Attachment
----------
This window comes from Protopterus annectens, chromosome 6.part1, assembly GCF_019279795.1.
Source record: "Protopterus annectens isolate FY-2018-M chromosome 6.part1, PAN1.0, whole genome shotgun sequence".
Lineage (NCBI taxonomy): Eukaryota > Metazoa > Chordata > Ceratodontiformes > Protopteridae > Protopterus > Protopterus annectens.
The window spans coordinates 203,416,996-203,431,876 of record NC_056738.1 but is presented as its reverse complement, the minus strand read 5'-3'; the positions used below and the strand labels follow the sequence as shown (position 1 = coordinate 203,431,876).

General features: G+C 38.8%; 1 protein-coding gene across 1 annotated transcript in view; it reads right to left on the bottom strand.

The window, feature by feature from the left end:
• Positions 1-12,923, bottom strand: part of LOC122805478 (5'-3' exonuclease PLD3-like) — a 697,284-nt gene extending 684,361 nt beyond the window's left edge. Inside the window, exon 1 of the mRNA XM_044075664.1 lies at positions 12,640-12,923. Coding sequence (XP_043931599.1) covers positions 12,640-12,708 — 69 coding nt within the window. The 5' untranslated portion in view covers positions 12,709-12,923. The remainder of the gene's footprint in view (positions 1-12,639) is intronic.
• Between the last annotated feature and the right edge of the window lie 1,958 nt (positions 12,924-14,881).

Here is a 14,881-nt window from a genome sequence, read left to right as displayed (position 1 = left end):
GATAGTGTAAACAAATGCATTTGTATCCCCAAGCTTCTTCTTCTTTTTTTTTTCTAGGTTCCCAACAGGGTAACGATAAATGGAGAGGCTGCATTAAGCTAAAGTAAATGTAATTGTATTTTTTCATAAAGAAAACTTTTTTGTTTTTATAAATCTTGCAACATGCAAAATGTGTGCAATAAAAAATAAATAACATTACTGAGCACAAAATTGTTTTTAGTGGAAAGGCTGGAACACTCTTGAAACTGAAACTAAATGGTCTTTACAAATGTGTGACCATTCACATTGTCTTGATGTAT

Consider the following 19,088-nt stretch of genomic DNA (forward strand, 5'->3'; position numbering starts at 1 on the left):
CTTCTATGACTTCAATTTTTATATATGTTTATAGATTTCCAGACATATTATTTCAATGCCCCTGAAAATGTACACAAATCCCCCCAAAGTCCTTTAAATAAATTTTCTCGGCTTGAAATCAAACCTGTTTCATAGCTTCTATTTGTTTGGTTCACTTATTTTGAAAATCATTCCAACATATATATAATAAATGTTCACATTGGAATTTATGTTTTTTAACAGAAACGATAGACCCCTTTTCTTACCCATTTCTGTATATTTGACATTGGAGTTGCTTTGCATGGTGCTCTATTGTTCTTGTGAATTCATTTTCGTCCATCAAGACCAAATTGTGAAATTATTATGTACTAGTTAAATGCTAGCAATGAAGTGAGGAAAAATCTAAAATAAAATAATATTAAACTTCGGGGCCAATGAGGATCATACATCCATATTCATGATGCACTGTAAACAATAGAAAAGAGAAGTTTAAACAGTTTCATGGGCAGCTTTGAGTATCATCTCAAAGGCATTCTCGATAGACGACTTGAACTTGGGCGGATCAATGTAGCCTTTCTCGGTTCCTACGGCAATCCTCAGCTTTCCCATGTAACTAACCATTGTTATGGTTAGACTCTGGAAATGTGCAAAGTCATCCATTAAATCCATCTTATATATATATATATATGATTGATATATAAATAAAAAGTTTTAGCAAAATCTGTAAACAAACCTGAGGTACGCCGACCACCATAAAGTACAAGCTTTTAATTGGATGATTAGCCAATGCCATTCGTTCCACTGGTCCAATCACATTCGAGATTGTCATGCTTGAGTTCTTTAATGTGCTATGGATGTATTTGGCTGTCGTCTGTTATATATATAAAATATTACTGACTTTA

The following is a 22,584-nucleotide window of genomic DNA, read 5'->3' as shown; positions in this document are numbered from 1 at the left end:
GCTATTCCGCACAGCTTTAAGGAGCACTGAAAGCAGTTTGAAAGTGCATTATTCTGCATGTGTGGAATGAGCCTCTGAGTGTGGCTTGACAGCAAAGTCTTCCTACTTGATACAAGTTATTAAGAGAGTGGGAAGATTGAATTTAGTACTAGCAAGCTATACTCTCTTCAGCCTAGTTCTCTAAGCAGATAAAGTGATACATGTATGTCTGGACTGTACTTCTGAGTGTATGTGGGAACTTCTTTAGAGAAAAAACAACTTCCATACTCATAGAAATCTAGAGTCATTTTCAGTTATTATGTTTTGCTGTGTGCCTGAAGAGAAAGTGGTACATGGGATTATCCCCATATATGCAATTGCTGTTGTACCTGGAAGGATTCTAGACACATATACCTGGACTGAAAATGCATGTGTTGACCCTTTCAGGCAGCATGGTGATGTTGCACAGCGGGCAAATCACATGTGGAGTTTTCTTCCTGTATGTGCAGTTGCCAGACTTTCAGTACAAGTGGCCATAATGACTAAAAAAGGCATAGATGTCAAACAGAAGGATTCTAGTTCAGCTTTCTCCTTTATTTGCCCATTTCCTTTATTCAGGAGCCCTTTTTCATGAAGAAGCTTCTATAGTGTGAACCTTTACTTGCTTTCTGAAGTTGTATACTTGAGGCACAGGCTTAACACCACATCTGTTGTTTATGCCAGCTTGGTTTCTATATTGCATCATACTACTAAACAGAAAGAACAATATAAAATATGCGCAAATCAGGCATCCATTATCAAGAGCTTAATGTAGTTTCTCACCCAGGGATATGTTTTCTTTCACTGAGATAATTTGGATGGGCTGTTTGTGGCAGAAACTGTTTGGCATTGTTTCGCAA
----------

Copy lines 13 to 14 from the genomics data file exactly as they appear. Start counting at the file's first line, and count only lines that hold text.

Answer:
The following is a 22,584-nucleotide window of genomic DNA, read 5'->3' as shown; positions in this document are numbered from 1 at the left end:
GCTATTCCGCACAGCTTTAAGGAGCACTGAAAGCAGTTTGAAAGTGCATTATTCTGCATGTGTGGAATGAGCCTCTGAGTGTGGCTTGACAGCAAAGTCTTCCTACTTGATACAAGTTATTAAGAGAGTGGGAAGATTGAATTTAGTACTAGCAAGCTATACTCTCTTCAGCCTAGTTCTCTAAGCAGATAAAGTGATACATGTATGTCTGGACTGTACTTCTGAGTGTATGTGGGAACTTCTTTAGAGAAAAAACAACTTCCATACTCATAGAAATCTAGAGTCATTTTCAGTTATTATGTTTTGCTGTGTGCCTGAAGAGAAAGTGGTACATGGGATTATCCCCATATATGCAATTGCTGTTGTACCTGGAAGGATTCTAGACACATATACCTGGACTGAAAATGCATGTGTTGACCCTTTCAGGCAGCATGGTGATGTTGCACAGCGGGCAAATCACATGTGGAGTTTTCTTCCTGTATGTGCAGTTGCCAGACTTTCAGTACAAGTGGCCATAATGACTAAAAAAGGCATAGATGTCAAACAGAAGGATTCTAGTTCAGCTTTCTCCTTTATTTGCCCATTTCCTTTATTCAGGAGCCCTTTTTCATGAAGAAGCTTCTATAGTGTGAACCTTTACTTGCTTTCTGAAGTTGTATACTTGAGGCACAGGCTTAACACCACATCTGTTGTTTATGCCAGCTTGGTTTCTATATTGCATCATACTACTAAACAGAAAGAACAATATAAAATATGCGCAAATCAGGCATCCATTATCAAGAGCTTAATGTAGTTTCTCACCCAGGGATATGTTTTCTTTCACTGAGATAATTTGGATGGGCTGTTTGTGGCAGAAACTGTTTGGCATTGTTTCGCAA